I certainly haven't read the whole site but it is clear from what I have read that for Mr. Manley, this was not an ill-considered or irresponsible act. Did it hurt others? Yes, of course. I have suffered two close suicides in my life so I know how it feels to be a survivor. But I've also witnessed close deaths by accident, disease and, short of death, seen people I know and loved 'loose themselves' to stroke, insanity and old age. It is difficult to say which hurts worse but clearly the latter are much more prolonged suffering for all concerned.


  • tuffguyndc

    Posts: 4437

    Aug 24, 2013 10:01 PM GMT
    MikeW saidSobering.

    Sure suicide is undeniably "selfish" and perhaps even "cowardly." But as someone five years older than Mr. Manley, these snippets resonate:

    When I considered the options of living to be old and all the negatives associated with that alternative, I knew there was no way on earth I was going to allow myself to deal with such an intolerable situation. In order to guarantee that I avoided it, I also knew that I had to commit the act before I was incapacitated and unable to carry it out.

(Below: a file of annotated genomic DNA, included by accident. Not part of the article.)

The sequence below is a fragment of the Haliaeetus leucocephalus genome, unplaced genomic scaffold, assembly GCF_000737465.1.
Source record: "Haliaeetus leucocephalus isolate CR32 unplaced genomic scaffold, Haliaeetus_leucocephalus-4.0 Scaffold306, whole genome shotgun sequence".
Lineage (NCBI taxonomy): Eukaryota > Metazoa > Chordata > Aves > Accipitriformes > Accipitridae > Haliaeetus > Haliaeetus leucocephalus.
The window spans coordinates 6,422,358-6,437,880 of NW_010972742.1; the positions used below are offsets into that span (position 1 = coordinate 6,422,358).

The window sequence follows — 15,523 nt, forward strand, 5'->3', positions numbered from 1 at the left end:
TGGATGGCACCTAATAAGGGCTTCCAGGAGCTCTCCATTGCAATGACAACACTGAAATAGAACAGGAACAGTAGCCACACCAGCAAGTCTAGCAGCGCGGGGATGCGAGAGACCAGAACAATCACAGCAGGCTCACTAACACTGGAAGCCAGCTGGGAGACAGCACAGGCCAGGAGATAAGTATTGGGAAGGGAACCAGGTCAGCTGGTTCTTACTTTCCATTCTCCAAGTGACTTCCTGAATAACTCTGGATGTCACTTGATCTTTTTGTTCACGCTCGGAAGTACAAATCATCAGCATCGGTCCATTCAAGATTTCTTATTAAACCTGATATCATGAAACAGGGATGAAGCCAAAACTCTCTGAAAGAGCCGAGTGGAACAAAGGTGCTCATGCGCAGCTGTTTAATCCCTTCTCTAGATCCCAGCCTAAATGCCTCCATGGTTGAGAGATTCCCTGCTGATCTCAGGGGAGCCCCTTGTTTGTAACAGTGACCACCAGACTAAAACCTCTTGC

The thought of being in a nursing home, physically or mentally disabled, was the single scariest thing I had ever thought about ... So, in order to make sure that it never happened, I determined that I would have to end things when I was still semi-intelligent and physically able. That’s what I mean by saying “Because I can.” ...

    The apt analogy is that I've run the race. I already got to the finish line. I didn't croak on the way. I didn't get embarrassed. I didn't break a leg. I sprinted most of the time and sometimes I slowed to a walk to catch my breath. But, I could see the finish line and I liked it!! The last thing on Earth I was going to do when I got there was... keep going. I completed the race because I went over every hurdle that was in my way. Sometimes I fell. But, I got back up and ran that much harder. Perhaps your finish line is a little farther off in the distance than mine. I don't know. I only know I reached mine and when I got there the only thing I wanted to do was rest. And, so I shall. ...